Brown Skin is Not the Sin
As a human, wrapped in more than moderate levels of melanin, it has been hard to concentrate on my creative writing projects lately. Seeing beyond the conflicts in culture has been difficult for weeks. So I put one pen down and picked up another type, and with each keystroke, I pour out the frustrations of my people living hidden and unappreciated in an America that I love.
No one commented.
Maybe today they will.
Maybe today, more Blacks will not only be seen but respected for their God-given talents. Maybe we won’t be overlooked and denied promotions because of the skin we are in. Maybe we won’t be hunted down and killed when our skin says to some, “you don’t belong here” (in this neighborhood, in this group, in this leadership role).
I won’t hold my breath.
Maybe today America can do better for the next generation, opening up the difficult discourse on racism, and allow the healing to begin.
Shall We Begin With An Apology?
For me, I’d like to see the healing begin with a white America that apologizes openly for the atrocities committed in this country and the acknowledgment of privileges whites have enjoyed since 1619.
I can’t imagine this will be easy, but I believe that if I were in the shoes of my white brothers and sisters, I could humble myself enough to say, “I apologize for what my people did to your people and I’m going to do my best to eradicate the systemic racism that still exists in this land.”
Confession is good for the soul. And although awkward, honesty is not impractical.
Nothing New Under the Sun
When I was a middle school student, I had a brave and outspoken pastor. We called him Brother Dan. He was a white man of average height, proud of his Indian ancestry, and quite different from my first pastor — a Baptist minister who was also my cousin. Brother Dan was neither. He was an older, non-denominational, spirit-filled messenger. He delivered the Scriptures boldly. I witnessed miracles and enjoyed learning about the bible for the first time under his ministry. This was also the first time I’d ever done church with people who did not look like me.
One day, this firecracker of a pastor asked all the white people in our congregation to stand. He had sniffed out the disease of racism. So with tear-filled eyes, Brother Dan prayed, then asked all the white congregants to apologize to all the black congregants. I remember even more tears shed and eventual hugs between the two races as we stood, hand-in-hand singing, “You’re my brother, you’re my sister, so take me by the hand, together we will work until He comes, there’s no foe that can defeat us when we’re walking side-by-side. As long as there is love we will stand.”
Other Solutions? – Reparations and Conversations
Conversations about race with friends and cohorts are definitely necessary, with more listening on the part of our white counterparts, and without offense and defensiveness. I state this because some of our white peers feel extremely uncomfortable listening to their black associates’ perspective on racism. I’ve seen whites shut completely down when they sense that a conversation is broaching the topic of race. And when this isn’t the case, I’ve seen blacks get dominated, interrupted, or redirected to a more palatable topic of discussion. Which is why race relations have not been resolved, in my opinion. But, “when we listen, we hear someone into existence” (quote by Laurie Buchanan, PhD). We validate their reasoning and their person even if we still disagree on certain points of discussion.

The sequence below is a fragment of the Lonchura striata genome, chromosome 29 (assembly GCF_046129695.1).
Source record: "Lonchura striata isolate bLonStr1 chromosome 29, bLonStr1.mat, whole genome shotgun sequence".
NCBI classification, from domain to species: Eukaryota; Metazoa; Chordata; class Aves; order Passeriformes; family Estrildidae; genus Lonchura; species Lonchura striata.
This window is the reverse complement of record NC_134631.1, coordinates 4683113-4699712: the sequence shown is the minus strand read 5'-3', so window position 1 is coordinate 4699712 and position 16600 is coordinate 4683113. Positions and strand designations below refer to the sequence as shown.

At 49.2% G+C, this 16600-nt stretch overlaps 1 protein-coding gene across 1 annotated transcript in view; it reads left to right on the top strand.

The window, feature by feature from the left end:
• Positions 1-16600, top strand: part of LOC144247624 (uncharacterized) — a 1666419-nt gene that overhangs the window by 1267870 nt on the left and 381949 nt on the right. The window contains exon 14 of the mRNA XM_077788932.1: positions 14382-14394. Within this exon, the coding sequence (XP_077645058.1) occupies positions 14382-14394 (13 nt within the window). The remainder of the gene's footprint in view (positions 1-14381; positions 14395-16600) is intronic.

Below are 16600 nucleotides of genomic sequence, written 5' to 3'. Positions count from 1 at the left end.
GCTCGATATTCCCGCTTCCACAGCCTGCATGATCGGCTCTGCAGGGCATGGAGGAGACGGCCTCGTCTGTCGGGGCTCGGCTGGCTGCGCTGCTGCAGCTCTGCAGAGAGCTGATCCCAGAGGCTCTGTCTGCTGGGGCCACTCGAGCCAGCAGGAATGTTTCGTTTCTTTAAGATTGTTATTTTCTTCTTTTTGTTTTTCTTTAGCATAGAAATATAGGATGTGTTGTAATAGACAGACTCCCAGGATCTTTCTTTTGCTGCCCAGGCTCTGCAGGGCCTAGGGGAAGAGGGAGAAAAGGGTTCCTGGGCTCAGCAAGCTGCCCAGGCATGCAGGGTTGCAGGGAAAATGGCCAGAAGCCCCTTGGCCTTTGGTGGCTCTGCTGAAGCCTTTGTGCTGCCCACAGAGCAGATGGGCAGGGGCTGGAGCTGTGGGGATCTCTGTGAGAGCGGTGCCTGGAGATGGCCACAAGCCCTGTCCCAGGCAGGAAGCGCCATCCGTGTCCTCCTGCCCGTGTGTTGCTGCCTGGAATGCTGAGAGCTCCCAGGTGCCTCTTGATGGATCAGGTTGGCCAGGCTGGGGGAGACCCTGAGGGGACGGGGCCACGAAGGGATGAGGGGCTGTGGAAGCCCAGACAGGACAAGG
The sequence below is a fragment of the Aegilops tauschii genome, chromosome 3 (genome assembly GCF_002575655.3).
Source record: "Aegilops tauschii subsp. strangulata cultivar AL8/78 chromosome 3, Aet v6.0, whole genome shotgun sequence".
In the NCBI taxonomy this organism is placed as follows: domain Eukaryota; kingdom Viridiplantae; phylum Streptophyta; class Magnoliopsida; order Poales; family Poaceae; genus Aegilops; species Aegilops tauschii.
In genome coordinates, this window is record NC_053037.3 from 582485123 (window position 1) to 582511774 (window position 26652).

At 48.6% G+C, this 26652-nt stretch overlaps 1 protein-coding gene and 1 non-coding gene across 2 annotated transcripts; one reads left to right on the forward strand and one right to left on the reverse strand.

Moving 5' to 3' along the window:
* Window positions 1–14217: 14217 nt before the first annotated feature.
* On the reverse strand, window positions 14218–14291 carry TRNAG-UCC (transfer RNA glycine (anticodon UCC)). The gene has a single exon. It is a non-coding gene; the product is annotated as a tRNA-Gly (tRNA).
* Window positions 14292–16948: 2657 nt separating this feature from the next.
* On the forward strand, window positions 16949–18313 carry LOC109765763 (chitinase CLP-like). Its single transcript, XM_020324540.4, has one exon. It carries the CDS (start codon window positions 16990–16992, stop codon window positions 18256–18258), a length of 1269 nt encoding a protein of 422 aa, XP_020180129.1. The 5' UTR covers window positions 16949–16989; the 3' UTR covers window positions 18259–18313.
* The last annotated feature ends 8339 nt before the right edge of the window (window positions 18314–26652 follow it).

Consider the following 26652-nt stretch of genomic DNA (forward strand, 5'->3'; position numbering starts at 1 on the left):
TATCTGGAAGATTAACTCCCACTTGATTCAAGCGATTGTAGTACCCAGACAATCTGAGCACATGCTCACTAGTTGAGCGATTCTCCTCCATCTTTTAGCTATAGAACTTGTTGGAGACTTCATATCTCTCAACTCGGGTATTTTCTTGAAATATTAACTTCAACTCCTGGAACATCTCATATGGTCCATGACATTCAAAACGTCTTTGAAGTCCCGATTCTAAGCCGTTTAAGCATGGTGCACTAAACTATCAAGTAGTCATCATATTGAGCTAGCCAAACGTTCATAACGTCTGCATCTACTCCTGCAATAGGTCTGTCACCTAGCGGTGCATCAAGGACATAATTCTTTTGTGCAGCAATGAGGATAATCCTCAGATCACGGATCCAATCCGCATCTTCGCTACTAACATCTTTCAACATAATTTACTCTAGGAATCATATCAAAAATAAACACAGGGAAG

Non-Black Americans will really need to learn how to listen as it relates to the next option for healing — reparations. Reparations to the direct descendants of slaves and those with losses incurred as a result of systemic racism is also of consideration. Let’s talk about a just compensation to the race of people who helped build this country into the economic powerhouse that it is. Although, we cannot appropriately assess a human’s worth — contrary to white supremacist beliefs — America can right a wrong and satisfy a long overdue financial debt. The question is will we.
Whatever our next steps, God help us if Americans find ourselves in this crisis again.
My people, who are called by My Name, humble themselves, and pray and seek (crave, require as a necessity) My face and turn from their wicked ways, then I will hear [them] from heaven, and forgive their sin and heal their land.2 Chronicles 7:14 AMP
In closing, if there are any blessings to come out of what has happened to George Floyd in Minneapolis, Ahmaud Arbery in Atlanta, and Christian Cooper in New York City’s Central Park, it is the world’s undistracted attention and unmasking of racism and the opportunity for the church to lead the fight for justice. Racial reconciliation and equality have been my prayer focus for some time, though not in this way. Nevertheless, we are here, so may the level of spiritual discernment of racism once revealed in a little multiracial church in a small Florida town many years ago permeate into the hearts of congregants worldwide and into America’s economic, legal, and social institutions, where we work beyond the church’s walls.
But you are a chosen race, a royal priesthood, a holy nation, a people for God’s own possession, so that you may proclaim the excellencies of Him who has called you out of darkness into His marvelous light.1 Peter 2:9 AMP
With One Love for One Race. Thanks for reading and feel free to share your thoughts,